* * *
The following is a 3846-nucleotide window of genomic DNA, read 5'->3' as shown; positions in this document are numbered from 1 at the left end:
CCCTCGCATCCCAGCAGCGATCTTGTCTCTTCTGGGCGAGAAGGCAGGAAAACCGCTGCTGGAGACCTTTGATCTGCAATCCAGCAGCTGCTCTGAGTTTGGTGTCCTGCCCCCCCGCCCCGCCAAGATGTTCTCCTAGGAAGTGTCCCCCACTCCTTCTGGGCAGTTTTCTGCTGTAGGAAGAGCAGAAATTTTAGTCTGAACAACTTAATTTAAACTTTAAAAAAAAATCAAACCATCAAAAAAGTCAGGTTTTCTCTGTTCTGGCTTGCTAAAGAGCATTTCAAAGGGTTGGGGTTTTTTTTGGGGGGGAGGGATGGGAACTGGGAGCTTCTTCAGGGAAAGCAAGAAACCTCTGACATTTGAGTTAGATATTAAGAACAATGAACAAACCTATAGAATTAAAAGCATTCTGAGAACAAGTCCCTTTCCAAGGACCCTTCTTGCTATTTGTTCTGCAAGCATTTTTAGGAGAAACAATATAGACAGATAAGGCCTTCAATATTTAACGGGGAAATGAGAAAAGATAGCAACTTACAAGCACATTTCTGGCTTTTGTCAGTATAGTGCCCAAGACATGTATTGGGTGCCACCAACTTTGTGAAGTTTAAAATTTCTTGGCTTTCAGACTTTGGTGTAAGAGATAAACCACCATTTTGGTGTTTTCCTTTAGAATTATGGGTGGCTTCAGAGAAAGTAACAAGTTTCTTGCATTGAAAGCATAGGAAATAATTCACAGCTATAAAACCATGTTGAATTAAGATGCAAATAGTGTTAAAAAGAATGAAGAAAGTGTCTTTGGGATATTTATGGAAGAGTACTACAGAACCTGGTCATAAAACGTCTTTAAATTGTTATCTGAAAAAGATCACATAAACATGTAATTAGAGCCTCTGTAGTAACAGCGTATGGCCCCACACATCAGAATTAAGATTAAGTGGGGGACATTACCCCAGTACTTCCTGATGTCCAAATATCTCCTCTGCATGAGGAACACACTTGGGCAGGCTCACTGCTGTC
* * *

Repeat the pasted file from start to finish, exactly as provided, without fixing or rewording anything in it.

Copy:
The following is a 3846-nucleotide window of genomic DNA, read 5'->3' as shown; positions in this document are numbered from 1 at the left end:
CCCTCGCATCCCAGCAGCGATCTTGTCTCTTCTGGGCGAGAAGGCAGGAAAACCGCTGCTGGAGACCTTTGATCTGCAATCCAGCAGCTGCTCTGAGTTTGGTGTCCTGCCCCCCCGCCCCGCCAAGATGTTCTCCTAGGAAGTGTCCCCCACTCCTTCTGGGCAGTTTTCTGCTGTAGGAAGAGCAGAAATTTTAGTCTGAACAACTTAATTTAAACTTTAAAAAAAAATCAAACCATCAAAAAAGTCAGGTTTTCTCTGTTCTGGCTTGCTAAAGAGCATTTCAAAGGGTTGGGGTTTTTTTTGGGGGGGAGGGATGGGAACTGGGAGCTTCTTCAGGGAAAGCAAGAAACCTCTGACATTTGAGTTAGATATTAAGAACAATGAACAAACCTATAGAATTAAAAGCATTCTGAGAACAAGTCCCTTTCCAAGGACCCTTCTTGCTATTTGTTCTGCAAGCATTTTTAGGAGAAACAATATAGACAGATAAGGCCTTCAATATTTAACGGGGAAATGAGAAAAGATAGCAACTTACAAGCACATTTCTGGCTTTTGTCAGTATAGTGCCCAAGACATGTATTGGGTGCCACCAACTTTGTGAAGTTTAAAATTTCTTGGCTTTCAGACTTTGGTGTAAGAGATAAACCACCATTTTGGTGTTTTCCTTTAGAATTATGGGTGGCTTCAGAGAAAGTAACAAGTTTCTTGCATTGAAAGCATAGGAAATAATTCACAGCTATAAAACCATGTTGAATTAAGATGCAAATAGTGTTAAAAAGAATGAAGAAAGTGTCTTTGGGATATTTATGGAAGAGTACTACAGAACCTGGTCATAAAACGTCTTTAAATTGTTATCTGAAAAAGATCACATAAACATGTAATTAGAGCCTCTGTAGTAACAGCGTATGGCCCCACACATCAGAATTAAGATTAAGTGGGGGACATTACCCCAGTACTTCCTGATGTCCAAATATCTCCTCTGCATGAGGAACACACTTGGGCAGGCTCACTGCTGTC